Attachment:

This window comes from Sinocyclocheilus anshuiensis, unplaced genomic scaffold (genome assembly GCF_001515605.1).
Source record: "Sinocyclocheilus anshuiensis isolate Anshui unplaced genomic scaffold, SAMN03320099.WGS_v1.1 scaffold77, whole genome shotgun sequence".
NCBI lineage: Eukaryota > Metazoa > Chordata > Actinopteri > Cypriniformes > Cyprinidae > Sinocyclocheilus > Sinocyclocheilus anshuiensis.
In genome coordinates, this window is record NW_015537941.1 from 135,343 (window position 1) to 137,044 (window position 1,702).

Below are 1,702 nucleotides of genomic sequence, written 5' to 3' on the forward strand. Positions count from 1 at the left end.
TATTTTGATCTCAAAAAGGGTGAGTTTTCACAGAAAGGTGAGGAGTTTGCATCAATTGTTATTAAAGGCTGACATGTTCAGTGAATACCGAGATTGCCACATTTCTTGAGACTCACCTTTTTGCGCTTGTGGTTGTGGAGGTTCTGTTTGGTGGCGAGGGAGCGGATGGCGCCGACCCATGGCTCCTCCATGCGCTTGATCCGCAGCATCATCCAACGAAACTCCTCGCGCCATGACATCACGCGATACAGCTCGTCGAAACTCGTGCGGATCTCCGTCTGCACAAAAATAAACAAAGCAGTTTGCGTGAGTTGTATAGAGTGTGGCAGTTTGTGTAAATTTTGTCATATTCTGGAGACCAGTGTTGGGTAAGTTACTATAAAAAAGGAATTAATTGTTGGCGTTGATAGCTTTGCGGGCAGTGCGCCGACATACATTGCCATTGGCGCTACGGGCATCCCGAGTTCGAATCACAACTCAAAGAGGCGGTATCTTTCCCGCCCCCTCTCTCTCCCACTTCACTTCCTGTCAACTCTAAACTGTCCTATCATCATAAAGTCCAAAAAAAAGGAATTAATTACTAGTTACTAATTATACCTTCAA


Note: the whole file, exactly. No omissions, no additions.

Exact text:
This window comes from Sinocyclocheilus anshuiensis, unplaced genomic scaffold (genome assembly GCF_001515605.1).
Source record: "Sinocyclocheilus anshuiensis isolate Anshui unplaced genomic scaffold, SAMN03320099.WGS_v1.1 scaffold77, whole genome shotgun sequence".
NCBI lineage: Eukaryota > Metazoa > Chordata > Actinopteri > Cypriniformes > Cyprinidae > Sinocyclocheilus > Sinocyclocheilus anshuiensis.
In genome coordinates, this window is record NW_015537941.1 from 135,343 (window position 1) to 137,044 (window position 1,702).

Below are 1,702 nucleotides of genomic sequence, written 5' to 3' on the forward strand. Positions count from 1 at the left end.
TATTTTGATCTCAAAAAGGGTGAGTTTTCACAGAAAGGTGAGGAGTTTGCATCAATTGTTATTAAAGGCTGACATGTTCAGTGAATACCGAGATTGCCACATTTCTTGAGACTCACCTTTTTGCGCTTGTGGTTGTGGAGGTTCTGTTTGGTGGCGAGGGAGCGGATGGCGCCGACCCATGGCTCCTCCATGCGCTTGATCCGCAGCATCATCCAACGAAACTCCTCGCGCCATGACATCACGCGATACAGCTCGTCGAAACTCGTGCGGATCTCCGTCTGCACAAAAATAAACAAAGCAGTTTGCGTGAGTTGTATAGAGTGTGGCAGTTTGTGTAAATTTTGTCATATTCTGGAGACCAGTGTTGGGTAAGTTACTATAAAAAAGGAATTAATTGTTGGCGTTGATAGCTTTGCGGGCAGTGCGCCGACATACATTGCCATTGGCGCTACGGGCATCCCGAGTTCGAATCACAACTCAAAGAGGCGGTATCTTTCCCGCCCCCTCTCTCTCCCACTTCACTTCCTGTCAACTCTAAACTGTCCTATCATCATAAAGTCCAAAAAAAAGGAATTAATTACTAGTTACTAATTATACCTTCAA